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SPONSORS OF EXPEDITED DRUG APPROVAL CANDIDATES

Executive Summary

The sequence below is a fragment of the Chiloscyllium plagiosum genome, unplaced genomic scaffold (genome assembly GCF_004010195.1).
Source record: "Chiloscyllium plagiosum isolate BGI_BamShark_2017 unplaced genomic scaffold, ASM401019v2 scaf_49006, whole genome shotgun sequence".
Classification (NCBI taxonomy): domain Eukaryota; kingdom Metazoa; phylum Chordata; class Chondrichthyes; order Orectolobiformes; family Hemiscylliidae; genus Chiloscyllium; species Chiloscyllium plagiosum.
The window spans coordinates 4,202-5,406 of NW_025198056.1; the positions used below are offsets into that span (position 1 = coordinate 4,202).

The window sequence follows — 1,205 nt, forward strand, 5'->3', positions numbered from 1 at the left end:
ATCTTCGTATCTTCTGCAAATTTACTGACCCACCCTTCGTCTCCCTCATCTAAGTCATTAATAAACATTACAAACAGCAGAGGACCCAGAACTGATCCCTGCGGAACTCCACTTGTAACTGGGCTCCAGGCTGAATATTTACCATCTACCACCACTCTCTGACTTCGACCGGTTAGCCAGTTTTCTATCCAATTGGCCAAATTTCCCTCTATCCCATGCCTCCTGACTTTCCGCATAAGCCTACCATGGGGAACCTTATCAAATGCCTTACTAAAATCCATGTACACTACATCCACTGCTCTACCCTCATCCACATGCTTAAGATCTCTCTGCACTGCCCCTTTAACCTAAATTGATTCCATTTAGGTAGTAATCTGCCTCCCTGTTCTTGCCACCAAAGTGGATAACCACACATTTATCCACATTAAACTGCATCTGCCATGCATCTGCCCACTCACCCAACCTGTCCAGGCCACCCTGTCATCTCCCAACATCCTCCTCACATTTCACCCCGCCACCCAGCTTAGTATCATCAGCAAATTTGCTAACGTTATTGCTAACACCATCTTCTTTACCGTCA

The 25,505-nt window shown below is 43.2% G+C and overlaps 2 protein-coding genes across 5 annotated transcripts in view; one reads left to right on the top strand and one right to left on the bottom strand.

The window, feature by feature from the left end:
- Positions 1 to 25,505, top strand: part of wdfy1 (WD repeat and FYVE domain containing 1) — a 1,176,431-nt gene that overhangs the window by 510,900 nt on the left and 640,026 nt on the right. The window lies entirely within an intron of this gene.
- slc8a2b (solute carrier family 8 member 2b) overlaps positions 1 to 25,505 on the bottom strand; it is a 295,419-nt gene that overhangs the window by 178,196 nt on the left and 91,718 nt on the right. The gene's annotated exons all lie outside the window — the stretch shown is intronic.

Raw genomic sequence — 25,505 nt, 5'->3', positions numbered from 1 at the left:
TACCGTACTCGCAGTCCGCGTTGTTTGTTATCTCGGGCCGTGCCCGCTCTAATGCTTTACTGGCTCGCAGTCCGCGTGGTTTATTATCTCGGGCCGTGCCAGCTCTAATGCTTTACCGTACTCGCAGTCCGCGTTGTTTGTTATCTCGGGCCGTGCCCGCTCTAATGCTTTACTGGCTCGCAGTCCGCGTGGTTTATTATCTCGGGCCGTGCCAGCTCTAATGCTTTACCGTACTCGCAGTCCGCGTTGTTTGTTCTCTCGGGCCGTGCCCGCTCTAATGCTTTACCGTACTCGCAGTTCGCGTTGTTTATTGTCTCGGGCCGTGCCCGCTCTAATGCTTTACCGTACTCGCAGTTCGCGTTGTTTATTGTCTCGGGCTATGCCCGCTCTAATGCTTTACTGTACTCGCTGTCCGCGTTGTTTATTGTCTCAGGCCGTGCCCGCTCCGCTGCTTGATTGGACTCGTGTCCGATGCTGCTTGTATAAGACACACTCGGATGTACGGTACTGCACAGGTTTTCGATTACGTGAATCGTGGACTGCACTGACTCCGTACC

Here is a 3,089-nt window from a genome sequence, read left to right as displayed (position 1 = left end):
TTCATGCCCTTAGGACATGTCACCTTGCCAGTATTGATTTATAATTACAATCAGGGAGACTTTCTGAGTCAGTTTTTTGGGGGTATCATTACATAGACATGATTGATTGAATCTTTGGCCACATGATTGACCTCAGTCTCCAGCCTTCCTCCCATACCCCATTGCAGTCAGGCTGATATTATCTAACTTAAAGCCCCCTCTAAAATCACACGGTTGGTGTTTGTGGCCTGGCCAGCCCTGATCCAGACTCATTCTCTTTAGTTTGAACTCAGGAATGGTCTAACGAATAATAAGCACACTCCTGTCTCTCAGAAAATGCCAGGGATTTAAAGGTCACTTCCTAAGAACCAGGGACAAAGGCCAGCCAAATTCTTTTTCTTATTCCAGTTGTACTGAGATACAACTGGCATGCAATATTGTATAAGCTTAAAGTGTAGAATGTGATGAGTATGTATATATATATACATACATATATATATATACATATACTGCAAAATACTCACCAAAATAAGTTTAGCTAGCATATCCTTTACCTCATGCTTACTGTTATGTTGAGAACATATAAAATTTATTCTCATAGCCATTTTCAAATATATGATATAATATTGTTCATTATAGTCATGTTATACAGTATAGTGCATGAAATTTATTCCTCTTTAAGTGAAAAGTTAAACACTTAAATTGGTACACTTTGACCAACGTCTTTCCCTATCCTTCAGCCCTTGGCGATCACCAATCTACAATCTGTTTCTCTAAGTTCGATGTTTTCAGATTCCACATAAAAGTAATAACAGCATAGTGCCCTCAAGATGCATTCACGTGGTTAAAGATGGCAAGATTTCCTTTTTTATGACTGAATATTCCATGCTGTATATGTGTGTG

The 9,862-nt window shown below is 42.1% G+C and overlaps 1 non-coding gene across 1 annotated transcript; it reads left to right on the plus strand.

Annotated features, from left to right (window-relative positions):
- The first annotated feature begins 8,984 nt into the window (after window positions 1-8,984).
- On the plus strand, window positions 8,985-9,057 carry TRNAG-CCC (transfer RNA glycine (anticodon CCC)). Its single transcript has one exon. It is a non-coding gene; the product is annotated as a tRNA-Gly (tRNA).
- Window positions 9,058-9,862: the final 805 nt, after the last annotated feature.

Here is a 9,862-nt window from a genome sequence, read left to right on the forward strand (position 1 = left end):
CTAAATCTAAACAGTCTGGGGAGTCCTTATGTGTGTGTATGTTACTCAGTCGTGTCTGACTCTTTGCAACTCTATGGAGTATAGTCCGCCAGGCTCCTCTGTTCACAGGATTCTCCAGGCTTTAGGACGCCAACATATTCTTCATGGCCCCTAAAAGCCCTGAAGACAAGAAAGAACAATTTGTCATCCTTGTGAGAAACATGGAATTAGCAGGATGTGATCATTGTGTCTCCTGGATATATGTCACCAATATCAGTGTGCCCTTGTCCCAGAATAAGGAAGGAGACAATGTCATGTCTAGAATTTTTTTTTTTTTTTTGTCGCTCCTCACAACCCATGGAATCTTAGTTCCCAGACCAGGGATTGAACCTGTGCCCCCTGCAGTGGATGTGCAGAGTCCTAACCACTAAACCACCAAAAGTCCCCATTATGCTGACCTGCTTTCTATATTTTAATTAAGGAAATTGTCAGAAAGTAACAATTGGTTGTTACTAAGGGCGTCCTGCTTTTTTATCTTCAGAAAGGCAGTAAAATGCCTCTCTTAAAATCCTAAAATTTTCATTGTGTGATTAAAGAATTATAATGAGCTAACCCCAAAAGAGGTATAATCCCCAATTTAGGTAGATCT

SPONSORS OF EXPEDITED DRUG APPROVAL CANDIDATES should use prudence in setting up early consultations with the agency, FDA Commissioner Young stressed at a Nov. 17 seminar: "Recent Changes in the FDA Drug Approval Process for Drugs and Biologics" sponsored by Prentice Hall Law & Business. "One way to help us fail is to abuse the opportunity for conferences," Young said. Young focused on the need for cooperation between drug sponsors and the agency on early conferences in order to ensure the success of the plan for accelerating approvals for drugs to treat life-threatening diseases. "It is extraordinarily important in establishing a relationship that you ask a question or ask for a conference when its important to have one," Young stated. Conferences will continue if the participants are serious about them, Young continued. "One frivolous conference, that's our mistake. Two frivolous conferences, that's your mistake and there won't be a third conference." He explained that by serious he means "that you feel in your heart of hearts that you've got a very important drug. That it's a drug that could be helpful for the desperately ill and that there's a genuine interest to really try to get agency advice and work with the agency." Young pointed out that he will not hold a conference without the CEO of the company there. "I expect the lead people, as well as the people in the trenches" to attend, he stated. FDA Center for Drug Evaluation and Research Deputy Director Gerald Meyer noted, in a separate presentation, that the agency is learning from the experience of the Anti-Viral Drugs Division that "early consultation has a place." FDA believes that the increased investment that the division is "making to sponsors of INDs should mean we are shifting some of the review workload to the front end of that process rather than leaving it until we get an application," he added. "If that's going to work right, and I think it has ... then we ought to get an application that is better." Meyer noted that activity in the area of Treatment INDs "is not overwhelming" and "would not generate anything in the way of resources." The volume of applications has actually slowed down, Meyers reported - of 16 Treatment IND applications submitted, "11 were received in the first nine months and only five [were] received in the next 10 months." He noted that 10 of those applications are for cancer and AIDS drugs. In discussing the current resource situations in some of CDER's review divisions, Meyer noted that the Division of Cardio-Renal Drugs could use some help, but that recruitment is difficult in the cardiovascular areas because of pay differences from the private sector. Meyer said that he was amazed that division director Raymond Lipicky, MD, made a commitment at the start of the year to reduce his overdue NDAs by 50%, which resulted in "the most tremendous increase in NCEs from anybody all at once in the last six or eight months." In contrast, the director of the Anti-Viral Division, Ellen Cooper, MD, is "extraordinarily successful at recruiting," Meyer said. "We get a lot of expressions of interest in working in Ellen's division and certainly some part of that says everybody wants to work on AIDS right now."
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